Elaina Krafick’s roommate doesn’t borrow her clothes, smuggle in overnight guests or play loud music while she’s trying to study.
Her roommate at Edinboro University of Pennsylvania, the United States, this fall is a five-year-old Shih Tzu mix named Loki whose worst habit is taking up most of the bed.
“He stretches out and hogs 80% of it, ” Krafick said, shaking her head. “How is he doing this? He’s so small.”
Krafick and her dog are among the first occupants of a new pet-friendly floor in Edinboro’s Lawrence Towers. The university is piloting the new housing model this fall in response to student requests, said Stacie Wolbert, the university’s associate vice president for student affairs.
Pets make students more comfortable on campus, especially when they’re away from home for the first time, Wolbert said.
“It’s very calming for students who are so far from home. Bringing a pet is like bringing some of home, ” Wolbert said. “And for some students, making friends in a new place is tough. With a pet, it’s always nice at the end of the day to go home to someone who loves them.”
A senior journalism major, Krafick has friends on campus but brought Loki to school for company, too.
“He is a big comfort to me, ” Krafick, 21, of Butler, Pennsylvania, said. “I live alone, and I like someone to talk to.”
She ducks back to the dorm when she can, between classes, to take Loki for quick walks. They take longer walks in the evening when Krafick has more time and when cooler sidewalks are more paw-friendly.
“I try to keep him in a pattern, ” she said.
Loki has adjusted to his new home just fine.
“He likes it here, ” Krafick said. “He’s really good with people.”
Freshmen Julia Toby, 18, from Bloomsburg, and Faith Rounds, 20, of Erie, haven’t had to adjust their schedules for their pets. Toby rooms with a rabbit, Rounds with a pair of guinea pigs.
Holly, the Holland Lop rabbit, doesn’t require walks, just the run of Toby’s dorm room, where she favours a furry area rug and her own pen.
“I can’t imagine not having an animal, ” Toby said. “My house is like a farm. I grew up with all kinds of animals.”
Guinea pigs Hermes Conrad and S’mores Nibbler have their own pen, complete with tiny hammocks, on the floor of Rounds’ room. They squeak in excitement when they hear Rounds’ key in the door and again when she accidentally rattles their food dishes or opens her fridge.
“They think they’re going to get veggies, ” the social work major said. “I have to say, ‘No, this is not for you.’”
A cat and a pair of rats also number among the six pets so far in residence in Lawrence Towers. Edinboro University launched the pet-friendly floor without much fanfare this fall. Rounds and Toby read of the opportunity on the Edinboro University website. The university this year will inform prospective students of the pet-friendly housing option during campus visits and open houses, Wolbert said.
The university expects more furry tenants next semester.
“We had a lot more applications for the floor this fall, but most of the students didn’t follow through with the required paperwork, ” Wolbert said. “We expect more pets in spring.”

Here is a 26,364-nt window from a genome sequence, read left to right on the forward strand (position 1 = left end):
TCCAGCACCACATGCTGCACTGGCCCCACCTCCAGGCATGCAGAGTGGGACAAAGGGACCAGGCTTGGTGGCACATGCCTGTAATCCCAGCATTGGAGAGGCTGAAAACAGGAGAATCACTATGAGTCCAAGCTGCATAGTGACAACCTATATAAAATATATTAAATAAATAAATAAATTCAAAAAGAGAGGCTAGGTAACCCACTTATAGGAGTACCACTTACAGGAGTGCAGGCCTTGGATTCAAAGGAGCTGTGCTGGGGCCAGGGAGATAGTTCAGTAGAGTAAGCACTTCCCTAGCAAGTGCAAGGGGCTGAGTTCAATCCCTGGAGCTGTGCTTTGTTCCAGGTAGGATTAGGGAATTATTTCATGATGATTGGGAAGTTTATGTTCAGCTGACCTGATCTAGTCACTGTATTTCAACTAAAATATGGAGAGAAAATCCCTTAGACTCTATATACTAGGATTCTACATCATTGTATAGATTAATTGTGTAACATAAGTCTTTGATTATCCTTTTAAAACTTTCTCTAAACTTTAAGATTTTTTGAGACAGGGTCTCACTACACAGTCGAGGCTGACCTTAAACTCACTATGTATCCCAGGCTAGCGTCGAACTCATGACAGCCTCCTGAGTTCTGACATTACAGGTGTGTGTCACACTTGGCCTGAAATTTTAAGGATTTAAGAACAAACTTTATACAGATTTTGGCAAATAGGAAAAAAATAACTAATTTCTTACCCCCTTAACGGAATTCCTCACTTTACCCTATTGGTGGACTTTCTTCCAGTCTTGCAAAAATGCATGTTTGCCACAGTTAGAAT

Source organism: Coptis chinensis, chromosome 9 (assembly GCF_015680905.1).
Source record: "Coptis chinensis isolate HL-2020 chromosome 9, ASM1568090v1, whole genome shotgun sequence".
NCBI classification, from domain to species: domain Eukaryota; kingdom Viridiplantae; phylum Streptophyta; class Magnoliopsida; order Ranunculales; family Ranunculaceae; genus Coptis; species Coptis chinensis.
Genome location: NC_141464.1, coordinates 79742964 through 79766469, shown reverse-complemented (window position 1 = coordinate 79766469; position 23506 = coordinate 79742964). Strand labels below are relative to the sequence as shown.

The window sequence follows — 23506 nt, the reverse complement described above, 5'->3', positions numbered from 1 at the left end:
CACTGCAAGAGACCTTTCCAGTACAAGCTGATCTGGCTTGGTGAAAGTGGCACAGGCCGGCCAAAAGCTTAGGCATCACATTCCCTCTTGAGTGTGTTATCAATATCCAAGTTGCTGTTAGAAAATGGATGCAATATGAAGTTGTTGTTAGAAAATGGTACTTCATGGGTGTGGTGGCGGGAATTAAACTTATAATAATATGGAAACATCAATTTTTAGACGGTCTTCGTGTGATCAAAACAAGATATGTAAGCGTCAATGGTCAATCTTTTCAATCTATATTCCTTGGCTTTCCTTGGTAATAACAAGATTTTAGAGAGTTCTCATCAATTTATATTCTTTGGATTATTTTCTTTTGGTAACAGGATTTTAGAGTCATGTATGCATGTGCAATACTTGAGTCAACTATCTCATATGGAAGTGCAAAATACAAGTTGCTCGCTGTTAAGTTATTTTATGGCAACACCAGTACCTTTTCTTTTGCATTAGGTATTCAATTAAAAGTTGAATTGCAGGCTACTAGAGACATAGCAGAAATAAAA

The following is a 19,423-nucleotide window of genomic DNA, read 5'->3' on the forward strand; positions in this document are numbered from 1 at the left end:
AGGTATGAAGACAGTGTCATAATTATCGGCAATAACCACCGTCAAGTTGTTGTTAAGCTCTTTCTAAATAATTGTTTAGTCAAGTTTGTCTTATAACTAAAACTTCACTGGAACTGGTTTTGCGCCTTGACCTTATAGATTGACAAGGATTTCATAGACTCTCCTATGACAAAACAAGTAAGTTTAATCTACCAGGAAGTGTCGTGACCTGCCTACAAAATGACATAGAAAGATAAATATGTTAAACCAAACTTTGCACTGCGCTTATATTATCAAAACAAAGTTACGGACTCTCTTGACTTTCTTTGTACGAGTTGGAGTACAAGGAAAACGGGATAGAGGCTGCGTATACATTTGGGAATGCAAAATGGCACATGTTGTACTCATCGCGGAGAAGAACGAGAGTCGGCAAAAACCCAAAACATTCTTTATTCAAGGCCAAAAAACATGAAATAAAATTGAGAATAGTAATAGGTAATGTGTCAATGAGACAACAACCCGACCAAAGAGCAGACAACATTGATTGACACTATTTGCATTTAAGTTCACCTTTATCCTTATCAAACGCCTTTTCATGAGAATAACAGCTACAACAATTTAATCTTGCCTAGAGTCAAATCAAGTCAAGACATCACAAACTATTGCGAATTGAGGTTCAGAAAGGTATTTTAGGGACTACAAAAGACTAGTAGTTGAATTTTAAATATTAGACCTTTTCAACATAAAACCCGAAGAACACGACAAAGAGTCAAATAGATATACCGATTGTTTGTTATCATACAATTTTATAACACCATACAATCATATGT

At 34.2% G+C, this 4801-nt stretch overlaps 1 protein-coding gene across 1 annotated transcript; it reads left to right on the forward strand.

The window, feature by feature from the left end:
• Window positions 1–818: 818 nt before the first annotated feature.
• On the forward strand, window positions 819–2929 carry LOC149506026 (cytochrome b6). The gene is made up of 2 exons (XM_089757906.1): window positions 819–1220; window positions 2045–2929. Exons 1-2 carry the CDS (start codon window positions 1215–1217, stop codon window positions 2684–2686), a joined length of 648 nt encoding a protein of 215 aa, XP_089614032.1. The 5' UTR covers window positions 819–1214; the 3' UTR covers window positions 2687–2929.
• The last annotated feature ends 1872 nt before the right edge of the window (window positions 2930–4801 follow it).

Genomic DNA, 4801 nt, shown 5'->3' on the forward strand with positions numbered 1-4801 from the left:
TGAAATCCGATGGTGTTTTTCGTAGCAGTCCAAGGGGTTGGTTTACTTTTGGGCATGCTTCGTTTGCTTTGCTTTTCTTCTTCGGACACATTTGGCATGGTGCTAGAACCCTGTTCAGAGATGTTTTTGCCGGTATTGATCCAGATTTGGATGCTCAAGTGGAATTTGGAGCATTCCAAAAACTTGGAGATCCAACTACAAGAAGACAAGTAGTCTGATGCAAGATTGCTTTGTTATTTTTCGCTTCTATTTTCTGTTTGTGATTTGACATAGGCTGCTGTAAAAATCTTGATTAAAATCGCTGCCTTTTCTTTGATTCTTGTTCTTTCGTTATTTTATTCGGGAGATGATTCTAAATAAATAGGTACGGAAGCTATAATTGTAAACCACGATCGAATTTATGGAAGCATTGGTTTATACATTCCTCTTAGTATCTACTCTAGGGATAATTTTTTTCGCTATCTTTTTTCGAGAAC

By university policy, pets must weigh less than 18kg and be up to date on vaccinations, to be granted residence. Reptiles, fowls and “protective” dog breeds, including pit bulls, are prohibited, although university officials may make case-by-case exceptions.
Pets can be evicted for frequent barking, yowling or other unacceptable behaviour. Owners are responsible for any damage that pets cause.
So far, animals and owners are abiding by the rules.
“We haven’t had issues, ” Wolbert said.
University staff members also have rules to follow regarding pets. Special magnets on dorm room doors alert maintenance and public safety staff that there’s an animal or animals in the rooms. Except in an emergency, staff must contact student pet owners before entering.
Lawrence Towers was chosen for students with pets because it is older than some university residence halls and, with linoleum rather than carpeted floors, is more pet-friendly. The university has installed pet-washing stations in the building and an outdoor patio area that also includes a cleanup station for dog waste.
A nearby dog park is in the works, Wolbert said, and not just for Loki. Animals in residence in Lawrence Towers aren’t the only animals on campus. By Wolbert’s estimate, about 40 service dogs and emotional support animals also live in university housing.
Service dogs are trained to perform tasks for owners with special needs. Emotional support animals provide comfort for students with depression, anxiety or another emotional issue.
The pets on the new pet-friendly floor aren’t required to provide emotional support, but do – and not just for their owners.
“We had a lot of people request to live on that floor who didn’t want the responsibility for an animal but wanted to be near them, ” Wolbert said.
Students flock to Loki when he’s out and about on campus.
“He makes us really popular, ” Krafick said.
Animals on campus are a magnet for students whose pets are at home. Community members who walk their dogs on university grounds and therapy dogs brought for student visits can attract crowds, Wolbert said.
“Unconditional love is great, ” she said. – Erie Times-News/Tribune News Service
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